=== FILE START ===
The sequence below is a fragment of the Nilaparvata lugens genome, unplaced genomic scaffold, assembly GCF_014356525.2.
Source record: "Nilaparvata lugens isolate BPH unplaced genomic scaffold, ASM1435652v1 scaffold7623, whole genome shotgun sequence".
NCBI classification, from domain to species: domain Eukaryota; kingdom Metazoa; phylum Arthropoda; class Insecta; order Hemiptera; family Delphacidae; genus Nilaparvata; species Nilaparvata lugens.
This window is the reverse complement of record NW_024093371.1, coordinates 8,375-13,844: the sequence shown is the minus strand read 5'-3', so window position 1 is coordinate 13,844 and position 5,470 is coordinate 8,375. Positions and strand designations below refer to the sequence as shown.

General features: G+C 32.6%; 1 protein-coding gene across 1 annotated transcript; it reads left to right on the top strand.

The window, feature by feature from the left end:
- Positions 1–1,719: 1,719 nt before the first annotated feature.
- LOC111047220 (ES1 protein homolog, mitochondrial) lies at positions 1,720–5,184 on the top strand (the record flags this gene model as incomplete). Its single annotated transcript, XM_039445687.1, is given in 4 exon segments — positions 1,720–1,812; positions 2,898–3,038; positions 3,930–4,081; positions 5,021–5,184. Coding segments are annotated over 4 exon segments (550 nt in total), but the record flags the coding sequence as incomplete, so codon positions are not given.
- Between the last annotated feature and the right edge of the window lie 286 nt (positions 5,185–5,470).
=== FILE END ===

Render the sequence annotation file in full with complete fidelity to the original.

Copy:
The sequence below is a fragment of the Nilaparvata lugens genome, unplaced genomic scaffold, assembly GCF_014356525.2.
Source record: "Nilaparvata lugens isolate BPH unplaced genomic scaffold, ASM1435652v1 scaffold7623, whole genome shotgun sequence".
NCBI classification, from domain to species: domain Eukaryota; kingdom Metazoa; phylum Arthropoda; class Insecta; order Hemiptera; family Delphacidae; genus Nilaparvata; species Nilaparvata lugens.
This window is the reverse complement of record NW_024093371.1, coordinates 8,375-13,844: the sequence shown is the minus strand read 5'-3', so window position 1 is coordinate 13,844 and position 5,470 is coordinate 8,375. Positions and strand designations below refer to the sequence as shown.

General features: G+C 32.6%; 1 protein-coding gene across 1 annotated transcript; it reads left to right on the top strand.

The window, feature by feature from the left end:
- Positions 1–1,719: 1,719 nt before the first annotated feature.
- LOC111047220 (ES1 protein homolog, mitochondrial) lies at positions 1,720–5,184 on the top strand (the record flags this gene model as incomplete). Its single annotated transcript, XM_039445687.1, is given in 4 exon segments — positions 1,720–1,812; positions 2,898–3,038; positions 3,930–4,081; positions 5,021–5,184. Coding segments are annotated over 4 exon segments (550 nt in total), but the record flags the coding sequence as incomplete, so codon positions are not given.
- Between the last annotated feature and the right edge of the window lie 286 nt (positions 5,185–5,470).